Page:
Profiling the

world’s top travel retailers

As The Moodie Davitt Report prepares to publish its eagerly anticipated Top 25 Travel Retailers report in our Interactive & Print editions later this month, we bring you selected highlights in this week’s e-Zine.

Organic sales growth, concessions gains and currency fluctuations were among the factors that influenced the make-up of The Moodie Davitt Report’s latest Top 25 Travel Retailer rankings, based on 2017 full-year sales. The figures are measured by annualised turnover in each case and converted at 31 December 2017 rates to our standard currency, the Euro (chosen as it is the most commonly reported). In these pages, we reveal the Top 5 with edited highlights of our commentary on each player.

Industry powerhouse Dufry extended its market leadership – three years after assuming number one status from DFS Group – with a big programme of store openings, new concessions and the full consolidation of World Duty Free and The Nuance Group continuing to drive top-line growth.

After leading the most intensive period of consolidation in industry history, Dufry continues to head the travel retail rankings by a wide margin, followed by Lotte Duty Free, Lagardère Travel Retail, DFS Group and The Shilla Duty Free (all pictured below).

Lotte Duty Free remains in second place, despite the toughest of years for South Korea travel retail, driven by a sharp fall in Chinese tourism, the direct result of the THAAD anti-missile dispute between the two countries. But booming daigou business actually lifted market sales overall (and for Lotte), though profitability was hit hard.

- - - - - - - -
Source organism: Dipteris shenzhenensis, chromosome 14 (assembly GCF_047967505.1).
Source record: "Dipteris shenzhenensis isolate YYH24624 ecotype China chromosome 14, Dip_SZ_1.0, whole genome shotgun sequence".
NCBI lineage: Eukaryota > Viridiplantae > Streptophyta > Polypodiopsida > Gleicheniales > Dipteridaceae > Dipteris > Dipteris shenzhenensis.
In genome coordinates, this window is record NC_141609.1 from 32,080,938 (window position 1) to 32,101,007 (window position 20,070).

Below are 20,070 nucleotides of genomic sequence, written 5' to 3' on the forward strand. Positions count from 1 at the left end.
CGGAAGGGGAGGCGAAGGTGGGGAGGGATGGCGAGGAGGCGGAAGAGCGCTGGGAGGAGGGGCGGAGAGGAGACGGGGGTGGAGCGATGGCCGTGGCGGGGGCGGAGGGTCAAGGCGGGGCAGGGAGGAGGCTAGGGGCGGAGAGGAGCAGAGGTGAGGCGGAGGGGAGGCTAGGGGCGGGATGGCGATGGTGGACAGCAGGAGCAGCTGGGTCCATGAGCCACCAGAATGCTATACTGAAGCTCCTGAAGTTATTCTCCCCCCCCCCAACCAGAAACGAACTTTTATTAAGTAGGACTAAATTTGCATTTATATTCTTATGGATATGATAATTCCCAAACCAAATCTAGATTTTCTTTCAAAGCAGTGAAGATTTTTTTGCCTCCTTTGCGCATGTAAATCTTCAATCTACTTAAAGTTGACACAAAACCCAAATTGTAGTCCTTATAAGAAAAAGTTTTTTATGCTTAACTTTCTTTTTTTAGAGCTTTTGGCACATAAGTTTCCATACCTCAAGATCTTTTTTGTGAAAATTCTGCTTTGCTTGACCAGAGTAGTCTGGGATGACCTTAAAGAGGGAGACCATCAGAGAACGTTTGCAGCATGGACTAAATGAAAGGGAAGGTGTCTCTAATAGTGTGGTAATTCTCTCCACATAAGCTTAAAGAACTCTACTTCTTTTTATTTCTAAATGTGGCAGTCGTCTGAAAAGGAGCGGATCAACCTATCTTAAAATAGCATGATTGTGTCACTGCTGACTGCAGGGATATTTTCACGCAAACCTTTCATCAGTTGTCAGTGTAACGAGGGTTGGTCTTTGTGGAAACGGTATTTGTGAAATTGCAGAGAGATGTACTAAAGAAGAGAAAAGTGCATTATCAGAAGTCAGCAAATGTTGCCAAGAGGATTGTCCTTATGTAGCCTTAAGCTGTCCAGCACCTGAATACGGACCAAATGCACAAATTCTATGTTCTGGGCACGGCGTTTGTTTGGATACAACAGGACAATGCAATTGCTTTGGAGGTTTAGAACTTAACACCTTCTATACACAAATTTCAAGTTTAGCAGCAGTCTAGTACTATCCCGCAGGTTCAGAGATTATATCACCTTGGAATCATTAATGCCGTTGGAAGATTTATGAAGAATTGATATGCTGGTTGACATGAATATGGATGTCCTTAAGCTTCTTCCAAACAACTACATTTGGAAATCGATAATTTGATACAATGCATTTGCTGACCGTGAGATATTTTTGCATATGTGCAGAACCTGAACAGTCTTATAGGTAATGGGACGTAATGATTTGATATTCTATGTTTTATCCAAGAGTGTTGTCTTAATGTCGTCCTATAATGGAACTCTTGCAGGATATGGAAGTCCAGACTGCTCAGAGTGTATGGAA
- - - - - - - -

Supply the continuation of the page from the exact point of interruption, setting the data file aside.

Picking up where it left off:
Lagardère Travel Retail overtook DFS to move into third place, against the background of a year of good growth for both players. Here, currency calculations (notably between the Dollar and Euro) had an impact.

Like its great rival Lotte Duty Free, The Shilla Duty Free overcame the turbulence in its national market to keep its top five status.

Gebr Heinemann sits just outside our top five after another year of top-line growth. Beyond this the rise of Asia’s leading players continues. The combination of China Duty Free Group and Sunrise Duty Free, consolidated from April 2017, creates a new travel retail superforce and rises to a new high in our rankings (to be revealed in full next week).

To produce this guide we took account of both duty free and duty paid sales, as well as speciality (not just core category) stores. The numbers also include news & books – an important segment for multichannel retailers such as Dufry and Lagardère Travel Retail, for example, in addition to specialists like WHSmith Travel.

As in past years we have also chosen to focus on direct sales to the travelling consumer, and excluded wholesale numbers – which in the case of Gebr Heinemann and several others are significant. We also exclude food & beverage sales from the turnover figures, though we recognise that these are a vital and growing part of the business for some travel retailers and detailed reference to them will be included in our commentary.

As noted above, exchange rate fluctuation played a part in determining the rankings. With the US Dollar moving significantly against the Euro in 2017, that impact was more acute than in many other years.

Currency and other influences make like-for-like comparisons difficult. The industry’s leading travel retailers use many different operating models and reporting periods. Some of our figures include joint ventures and managed turnover, for instance in the cases of Lagardère Travel Retail and Aer Rianta International.

Our figures are based on publicly reported sales, confirmed with the companies themselves, or are estimates resulting from our research and analysis.

So how do the leading five travel retail companies rank? Let’s take a look, with the full 2017 results to appear in coming days.

The Moodie Davitt e-Zine | Issue 244 | 20 July 2018